Ramona S. Diaz's Don't Stop Believin': Everyman's Journey tells the story of Arnel Pineda, a man who was plucked from YouTube to become the new frontman for Journey, the iconic rock & roll band. Diaz was given complete access to the band and their 'process,' capturing everything as they adjusted to their new lead singer and preformed on their highly successful Revolution Tour. We got the chance to sit down with Diaz and discuss her film, the art of making a documentary, and what the band thought after seeing the film.
College Movie Review: At what point did you decide to make the film and how long did it take to get all the pieces to come together?
Ramona Diaz: The minute I met Arnel in 2008 when they were rehearsing before embarking on the Revelation Tour, I knew I had to make this film. This story could have been a short film - iconic American rock band finds lead singer on YouTube - end of story. But because of Arnel - how articulate he is about his internal life, how accessible, and how much the camera loves him - it is a more sweeping film.
[As far as time], we started the process in 2008 and premiered at the Tribeca Film Festival in April 2012...four and a half years, which is really par for the course.
CMR: Can you talk a little bit about your access to both Arnel and the band? Was there ever a time when you weren't granted an interview or access to particular material?
RD: After negotiating we were given the access we needed. At first they were resistant to me filming them composing a song. But after a while I was able to capture the process in Manila in 2009. The scene [didn't make] the film, but it will be on the DVD.
There are some scenes that, while you're shooting, you feel like you need so badly or the film won't survive. Then you get to the editing room and it's a completely different story. It turns out I didn't use the scene, but it's still a great scene and a privilege to have been allowed to witness and record it.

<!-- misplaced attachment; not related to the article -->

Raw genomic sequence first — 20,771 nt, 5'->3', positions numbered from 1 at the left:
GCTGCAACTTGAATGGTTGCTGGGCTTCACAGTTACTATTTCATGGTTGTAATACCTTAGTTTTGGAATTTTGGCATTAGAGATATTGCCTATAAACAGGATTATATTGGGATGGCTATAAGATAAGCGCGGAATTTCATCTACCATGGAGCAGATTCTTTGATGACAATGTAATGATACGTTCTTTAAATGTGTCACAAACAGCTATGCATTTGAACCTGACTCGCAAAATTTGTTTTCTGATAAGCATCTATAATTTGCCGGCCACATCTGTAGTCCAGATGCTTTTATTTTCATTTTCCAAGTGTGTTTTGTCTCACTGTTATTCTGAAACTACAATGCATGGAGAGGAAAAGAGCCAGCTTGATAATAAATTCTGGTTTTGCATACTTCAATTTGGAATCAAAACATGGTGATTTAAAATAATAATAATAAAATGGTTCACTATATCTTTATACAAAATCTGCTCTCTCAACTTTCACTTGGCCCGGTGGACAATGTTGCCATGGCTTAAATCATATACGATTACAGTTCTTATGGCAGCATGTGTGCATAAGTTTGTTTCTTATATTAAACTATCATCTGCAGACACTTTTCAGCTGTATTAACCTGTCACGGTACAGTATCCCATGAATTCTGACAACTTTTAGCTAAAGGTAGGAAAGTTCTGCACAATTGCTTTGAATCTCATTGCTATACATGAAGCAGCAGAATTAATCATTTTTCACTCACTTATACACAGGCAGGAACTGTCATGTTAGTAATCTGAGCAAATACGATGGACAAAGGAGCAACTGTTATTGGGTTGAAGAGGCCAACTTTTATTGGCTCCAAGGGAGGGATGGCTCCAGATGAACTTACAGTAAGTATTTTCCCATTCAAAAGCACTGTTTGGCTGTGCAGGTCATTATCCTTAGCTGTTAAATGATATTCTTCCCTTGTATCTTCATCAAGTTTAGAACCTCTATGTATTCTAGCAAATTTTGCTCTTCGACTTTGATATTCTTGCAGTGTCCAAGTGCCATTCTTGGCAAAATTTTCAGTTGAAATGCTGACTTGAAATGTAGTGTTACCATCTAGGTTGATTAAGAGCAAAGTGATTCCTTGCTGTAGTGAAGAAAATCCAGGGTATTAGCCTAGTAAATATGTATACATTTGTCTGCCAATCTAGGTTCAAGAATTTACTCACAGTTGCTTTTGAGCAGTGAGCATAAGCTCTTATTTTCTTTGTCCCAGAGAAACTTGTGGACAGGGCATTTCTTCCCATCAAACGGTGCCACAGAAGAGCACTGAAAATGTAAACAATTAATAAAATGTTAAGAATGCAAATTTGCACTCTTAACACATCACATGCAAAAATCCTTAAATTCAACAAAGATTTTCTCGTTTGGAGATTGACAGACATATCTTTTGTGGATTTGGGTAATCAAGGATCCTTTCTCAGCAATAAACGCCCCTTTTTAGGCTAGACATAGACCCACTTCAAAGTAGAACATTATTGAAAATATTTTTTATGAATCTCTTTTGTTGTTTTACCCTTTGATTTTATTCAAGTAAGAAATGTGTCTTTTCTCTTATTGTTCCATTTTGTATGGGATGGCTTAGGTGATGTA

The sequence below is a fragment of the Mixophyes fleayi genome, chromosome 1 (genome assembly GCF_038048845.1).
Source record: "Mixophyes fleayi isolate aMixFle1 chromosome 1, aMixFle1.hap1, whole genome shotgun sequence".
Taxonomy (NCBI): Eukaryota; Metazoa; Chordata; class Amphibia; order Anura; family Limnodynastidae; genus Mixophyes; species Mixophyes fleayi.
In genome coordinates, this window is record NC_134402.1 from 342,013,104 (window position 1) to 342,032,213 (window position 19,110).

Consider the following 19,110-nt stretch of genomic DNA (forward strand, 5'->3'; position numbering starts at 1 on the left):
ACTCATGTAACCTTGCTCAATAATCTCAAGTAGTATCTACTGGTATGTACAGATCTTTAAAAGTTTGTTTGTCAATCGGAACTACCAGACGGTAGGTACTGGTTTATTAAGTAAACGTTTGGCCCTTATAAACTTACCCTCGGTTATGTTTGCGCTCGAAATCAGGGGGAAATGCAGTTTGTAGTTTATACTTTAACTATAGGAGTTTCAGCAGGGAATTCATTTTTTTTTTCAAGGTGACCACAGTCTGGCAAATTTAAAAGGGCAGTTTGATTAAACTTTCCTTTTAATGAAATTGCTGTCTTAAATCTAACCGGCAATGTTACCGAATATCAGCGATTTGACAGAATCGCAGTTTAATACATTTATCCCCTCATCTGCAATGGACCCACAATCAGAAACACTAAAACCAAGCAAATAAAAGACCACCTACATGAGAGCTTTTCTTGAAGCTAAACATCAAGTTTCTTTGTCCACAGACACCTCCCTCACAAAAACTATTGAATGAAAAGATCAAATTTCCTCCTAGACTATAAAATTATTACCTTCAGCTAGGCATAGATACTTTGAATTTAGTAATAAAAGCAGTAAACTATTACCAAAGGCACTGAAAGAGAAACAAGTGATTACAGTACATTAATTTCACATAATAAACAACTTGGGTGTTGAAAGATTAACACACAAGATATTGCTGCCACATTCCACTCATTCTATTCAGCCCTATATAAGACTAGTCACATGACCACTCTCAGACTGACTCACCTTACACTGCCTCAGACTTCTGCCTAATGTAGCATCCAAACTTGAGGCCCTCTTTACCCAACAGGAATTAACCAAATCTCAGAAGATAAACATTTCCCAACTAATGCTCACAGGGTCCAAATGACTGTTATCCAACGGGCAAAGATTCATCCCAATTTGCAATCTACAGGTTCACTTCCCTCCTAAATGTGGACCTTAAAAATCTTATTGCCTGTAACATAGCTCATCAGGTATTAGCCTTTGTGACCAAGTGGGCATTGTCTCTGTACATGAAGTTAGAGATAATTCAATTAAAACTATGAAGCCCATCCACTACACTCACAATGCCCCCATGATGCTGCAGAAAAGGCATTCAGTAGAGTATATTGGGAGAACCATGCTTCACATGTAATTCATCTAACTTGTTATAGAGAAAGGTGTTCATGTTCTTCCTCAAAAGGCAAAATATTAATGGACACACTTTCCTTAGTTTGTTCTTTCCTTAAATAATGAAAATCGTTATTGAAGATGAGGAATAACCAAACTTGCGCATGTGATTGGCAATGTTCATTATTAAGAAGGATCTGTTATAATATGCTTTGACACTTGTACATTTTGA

CMR: At the end of the shoot how many hours of footage did you to pull from?
RD: A lot. We worked in the digital realm so I [don't know hours], but I know how many terabytes of footage [we had] - something like 6-7 TB of HD footage.
CMR: Did that make for a taxing editing process? Were there many storylines left on the cutting room floor?
RD: It took us close to a year to edit. As they say, the first cut will never be as good as the rushes but the final cut should never be as bad as the first cut. The very first cut was very, very long so yes there were very many storylines that we had to cut. But you'll still get to see some of them on the DVD.
CMR: What was the band's initial reaction when they finally got to see the final cut?
RD: They loved it. By the time we screened it for them last year (right before we premiered at the Tribeca Film Festival), I think they had given up on the idea of the film ever being finished. It took us four years. For a band that writes, records and releases an album in six months, this was an eternity.
CMR: The film hits theaters on Friday. What kind of emotions are you feeling now that the public is going to have an opportunity to see it?
RD: So very excited. It's like we're about to share this secret, amazing story and person with everyone. I'm looking forward to finally introducing Arnel Pineda to the rest of the world - the world beyond Journey.